Appearing at an Examination is a significant career milestone and your first appearance might understandably give rise to some anxiety.
Typically, you can expect up to 20 participants around the table, as well as the onlookers in the public audience and in some cases, live streaming of the sessions. Before you know it, your ‘attendance’ evolves into your ‘performance’, for all your peers to evaluate. However, good preparation coupled with an understanding of the process will place you in the best possible mindset on the day.
It is always helpful to make early contact with the programme officer, who fulfils an impartial liaison role dealing with the administrative tasks of the examination for the Inspector. The programme officer will issue the procedural documents for the hearings, including the inspector’s examination guidance notes, the agenda and key questions and the inspector’s allocation of participants to relevant sessions.
Through the programme officer, the inspector may request further written submissions or ‘statements’, seeking very specific content to further inform his or her consideration. These additional statements will be focused and are not the place to simply repeat your formal representation on the draft plan. You will be expected to keep to a strict word limit, usually no more than 3000 words. Also, ensure you meet the deadline set, as the programme officer will need to make the statements available to other participants around 2 weeks before the hearings start.
The inspector will structure the hearing sessions around the critical issues affecting the soundness of the plan. In the days ahead of the hearing sessions, read everything pertinent to your topic, and make a note of the most important points that need to be made verbally. Use the inspector’s key questions to guide you in ensuring the points you make are relevant and will assist the inspector to gain the fullest possible understanding of your case.
The inspector will take the lead in the hearing sessions and will not spend time (subject to the right to be heard) considering points which will not help a decision as to whether the Plan is sound. Whilst you are exercising your ‘right to be heard’, the time allocated to you to is entirely at the inspector’s discretion, so get to the point.
Remember you are simply engaging in an informed debate about the topic. You cannot be expected to know everything, and if there is a question or point that requires clarification, advise the inspector that it needs to be checked and that you will provide the answer as soon as possible. Do not guess an answer, because it’s often the case that somebody else at the table does know the correct answer!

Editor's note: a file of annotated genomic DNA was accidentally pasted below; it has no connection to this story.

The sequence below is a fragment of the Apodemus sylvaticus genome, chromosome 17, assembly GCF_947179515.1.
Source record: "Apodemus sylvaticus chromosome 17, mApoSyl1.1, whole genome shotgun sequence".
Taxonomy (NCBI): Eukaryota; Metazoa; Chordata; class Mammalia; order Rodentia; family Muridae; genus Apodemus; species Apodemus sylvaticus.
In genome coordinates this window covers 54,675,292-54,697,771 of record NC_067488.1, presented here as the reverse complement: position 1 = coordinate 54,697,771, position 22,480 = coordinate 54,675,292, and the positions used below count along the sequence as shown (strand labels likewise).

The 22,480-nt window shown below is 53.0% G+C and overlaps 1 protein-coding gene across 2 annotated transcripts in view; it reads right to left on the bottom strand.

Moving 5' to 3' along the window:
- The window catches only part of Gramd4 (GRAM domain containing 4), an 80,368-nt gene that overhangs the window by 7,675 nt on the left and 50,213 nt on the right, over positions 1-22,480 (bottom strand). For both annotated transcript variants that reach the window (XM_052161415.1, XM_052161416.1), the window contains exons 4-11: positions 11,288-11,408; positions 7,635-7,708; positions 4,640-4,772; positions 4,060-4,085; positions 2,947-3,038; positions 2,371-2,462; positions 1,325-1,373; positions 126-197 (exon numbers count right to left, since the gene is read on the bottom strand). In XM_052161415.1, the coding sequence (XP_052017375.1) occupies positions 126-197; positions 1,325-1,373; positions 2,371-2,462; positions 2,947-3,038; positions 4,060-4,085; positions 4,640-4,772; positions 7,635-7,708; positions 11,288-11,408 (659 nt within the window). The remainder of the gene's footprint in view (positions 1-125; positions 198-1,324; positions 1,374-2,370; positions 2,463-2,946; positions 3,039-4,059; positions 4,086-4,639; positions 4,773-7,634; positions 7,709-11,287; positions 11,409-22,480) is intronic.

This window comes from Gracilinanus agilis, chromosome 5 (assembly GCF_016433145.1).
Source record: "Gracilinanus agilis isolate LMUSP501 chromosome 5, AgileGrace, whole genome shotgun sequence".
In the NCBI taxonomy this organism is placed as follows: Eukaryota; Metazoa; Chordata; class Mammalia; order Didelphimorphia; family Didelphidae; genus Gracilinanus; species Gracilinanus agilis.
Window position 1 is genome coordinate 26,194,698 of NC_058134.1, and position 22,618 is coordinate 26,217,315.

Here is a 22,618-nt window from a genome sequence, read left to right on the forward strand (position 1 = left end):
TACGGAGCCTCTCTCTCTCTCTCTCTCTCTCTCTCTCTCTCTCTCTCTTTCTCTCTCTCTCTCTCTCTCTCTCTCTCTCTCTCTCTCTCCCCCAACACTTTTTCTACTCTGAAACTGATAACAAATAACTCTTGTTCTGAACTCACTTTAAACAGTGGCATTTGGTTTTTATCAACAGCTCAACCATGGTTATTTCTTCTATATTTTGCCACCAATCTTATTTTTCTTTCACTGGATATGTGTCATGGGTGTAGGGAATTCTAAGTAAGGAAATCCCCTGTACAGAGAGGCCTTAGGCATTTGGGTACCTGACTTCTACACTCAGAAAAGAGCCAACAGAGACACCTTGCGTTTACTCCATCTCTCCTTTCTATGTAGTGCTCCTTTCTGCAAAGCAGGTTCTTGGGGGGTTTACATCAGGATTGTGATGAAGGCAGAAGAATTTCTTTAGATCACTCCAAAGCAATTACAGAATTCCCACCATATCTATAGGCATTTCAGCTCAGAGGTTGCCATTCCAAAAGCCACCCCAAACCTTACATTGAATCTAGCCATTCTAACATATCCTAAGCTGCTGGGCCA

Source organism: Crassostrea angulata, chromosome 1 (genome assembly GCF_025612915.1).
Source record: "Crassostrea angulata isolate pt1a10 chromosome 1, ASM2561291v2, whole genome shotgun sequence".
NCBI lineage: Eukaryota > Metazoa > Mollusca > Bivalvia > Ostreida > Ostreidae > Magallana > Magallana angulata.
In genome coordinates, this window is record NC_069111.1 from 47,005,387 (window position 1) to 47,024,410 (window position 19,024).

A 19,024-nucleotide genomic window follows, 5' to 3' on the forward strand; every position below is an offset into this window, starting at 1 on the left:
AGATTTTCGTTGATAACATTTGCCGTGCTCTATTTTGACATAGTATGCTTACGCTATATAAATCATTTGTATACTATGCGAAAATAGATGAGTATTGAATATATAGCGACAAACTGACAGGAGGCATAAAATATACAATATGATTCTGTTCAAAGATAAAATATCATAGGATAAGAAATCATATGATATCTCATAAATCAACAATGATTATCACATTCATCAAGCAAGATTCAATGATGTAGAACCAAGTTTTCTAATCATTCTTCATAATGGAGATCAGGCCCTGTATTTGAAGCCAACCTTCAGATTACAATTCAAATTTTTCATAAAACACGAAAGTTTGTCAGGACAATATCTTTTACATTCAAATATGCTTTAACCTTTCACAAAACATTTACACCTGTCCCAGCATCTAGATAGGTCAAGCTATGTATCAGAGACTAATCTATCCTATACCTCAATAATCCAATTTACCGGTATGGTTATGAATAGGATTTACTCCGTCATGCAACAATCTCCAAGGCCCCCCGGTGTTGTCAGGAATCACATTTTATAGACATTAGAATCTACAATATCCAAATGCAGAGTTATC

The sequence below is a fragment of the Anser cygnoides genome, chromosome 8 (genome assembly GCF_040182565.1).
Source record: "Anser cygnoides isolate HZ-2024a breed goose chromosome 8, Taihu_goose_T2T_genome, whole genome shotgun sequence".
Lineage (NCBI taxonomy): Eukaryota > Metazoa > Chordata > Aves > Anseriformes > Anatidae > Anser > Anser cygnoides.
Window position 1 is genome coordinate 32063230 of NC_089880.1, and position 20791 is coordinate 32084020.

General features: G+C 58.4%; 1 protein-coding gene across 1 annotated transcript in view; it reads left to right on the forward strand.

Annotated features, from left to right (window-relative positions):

You should not assume you will be able to sit as a participant throughout the duration of the hearing sessions. In facilitating probative discussion, inspectors will coordinate participants to the table who have raised points on the same issue. Once the issue(s) you are being heard on has been discussed you will in most cases, depending on numbers, have to leave the table. Only the representative(s) of the local planning authority will have a seat at the table for the full duration of the hearings.
Rest assured that inspectors are extensively trained to ensure that proceedings are even handed at all times. Whilst legal advocates are likely to attend and invariably present their case very well, Inspectors are nonetheless expert in drawing in all relevant participants to achieve an informed and balanced discussion, hearing parties fairly and equally. Similarly, normal courtesies apply. Inspectors will not countenance any participant being repeatedly interrupted, talked over or shouted down.
Finally, the examination process routinely takes a year or more to be completed. It is not uncommon for inspectors to hold two tranches of hearing session over the duration of the examination, so you may find yourself participating again in the not too distant future.
Lee Armitage is director at consultancy Intelligent Plans and Examinations (IPE) and formerly worked at the Planning Inspectorate as head of service responsible for local plan examinations.